Antibiotic Associated Diarrhoea

Diarrhoea is also a symptom of gut related disorders that lead to an increased movement of the gut (peristalsis). Stools in diarrhoea are loose and watery, product of the rapid passage through the intestine which impedes the sufficient reabsorption of water.1 Factors triggering diarrhoea include intestinal damage, gluten, lactose, fat- intolerance and stress. 


Antibiotic consumption is also a cause for diarrhoea in which, in the majority of the cases, no infectious agent is found. Yet, Clostridioides difficile has been in identified in severe episodes which may lead to life-threatening colitis. Researchers assume that antibiotic associated diarrhoea (AAD) has a link with an unbalanced gut microbiota. A disruption that is suggested to be caused by the treatment with antibiotics. Probiotics have been suggested to counteract AAD effects.2 However, the best probiotic intervention remains to be advised since a number of questions remain unanswered.2,3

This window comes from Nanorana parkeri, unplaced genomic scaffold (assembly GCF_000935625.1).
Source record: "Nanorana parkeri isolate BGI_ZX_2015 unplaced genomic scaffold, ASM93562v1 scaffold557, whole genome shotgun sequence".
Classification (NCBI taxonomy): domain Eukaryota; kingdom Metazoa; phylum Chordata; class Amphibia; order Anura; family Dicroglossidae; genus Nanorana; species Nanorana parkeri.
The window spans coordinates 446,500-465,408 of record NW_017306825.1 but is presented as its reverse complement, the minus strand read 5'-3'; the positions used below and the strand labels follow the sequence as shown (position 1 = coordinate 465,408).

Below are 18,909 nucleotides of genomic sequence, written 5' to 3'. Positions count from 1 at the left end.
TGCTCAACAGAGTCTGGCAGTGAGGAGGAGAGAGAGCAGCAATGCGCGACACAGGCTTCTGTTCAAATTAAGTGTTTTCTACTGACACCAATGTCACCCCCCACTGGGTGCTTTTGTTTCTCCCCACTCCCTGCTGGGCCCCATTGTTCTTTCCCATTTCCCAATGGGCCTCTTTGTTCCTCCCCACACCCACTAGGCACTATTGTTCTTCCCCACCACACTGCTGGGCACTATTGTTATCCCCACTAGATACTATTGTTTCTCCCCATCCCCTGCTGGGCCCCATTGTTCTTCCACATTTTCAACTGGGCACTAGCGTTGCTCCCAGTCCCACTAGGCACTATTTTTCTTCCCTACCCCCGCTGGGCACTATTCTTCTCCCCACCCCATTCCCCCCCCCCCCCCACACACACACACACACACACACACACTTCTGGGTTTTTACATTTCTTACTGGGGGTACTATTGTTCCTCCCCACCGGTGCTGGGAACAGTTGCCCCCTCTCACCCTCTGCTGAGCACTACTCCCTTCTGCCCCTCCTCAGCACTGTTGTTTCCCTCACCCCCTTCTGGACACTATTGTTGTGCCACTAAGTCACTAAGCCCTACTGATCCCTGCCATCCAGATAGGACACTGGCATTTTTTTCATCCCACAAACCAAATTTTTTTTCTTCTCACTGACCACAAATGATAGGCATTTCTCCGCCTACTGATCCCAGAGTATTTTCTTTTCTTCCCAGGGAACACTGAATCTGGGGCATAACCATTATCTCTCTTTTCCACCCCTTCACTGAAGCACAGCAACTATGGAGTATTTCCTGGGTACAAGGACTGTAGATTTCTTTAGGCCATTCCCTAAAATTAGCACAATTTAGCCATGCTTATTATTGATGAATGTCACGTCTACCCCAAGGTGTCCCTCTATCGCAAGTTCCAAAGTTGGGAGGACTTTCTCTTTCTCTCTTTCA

1. Insel et al. (2004). Nutrition, 2nd edition. Sudbury, MA: Jones and Bartlett. P 133.

2. Szajewska and Kołodziej. (2015) Alimentary Pharmacology & Therapeutics 2:1149–115.

3. Xie et al. (2015) Travel Medicine and Infectious Disease 13(2):128-134.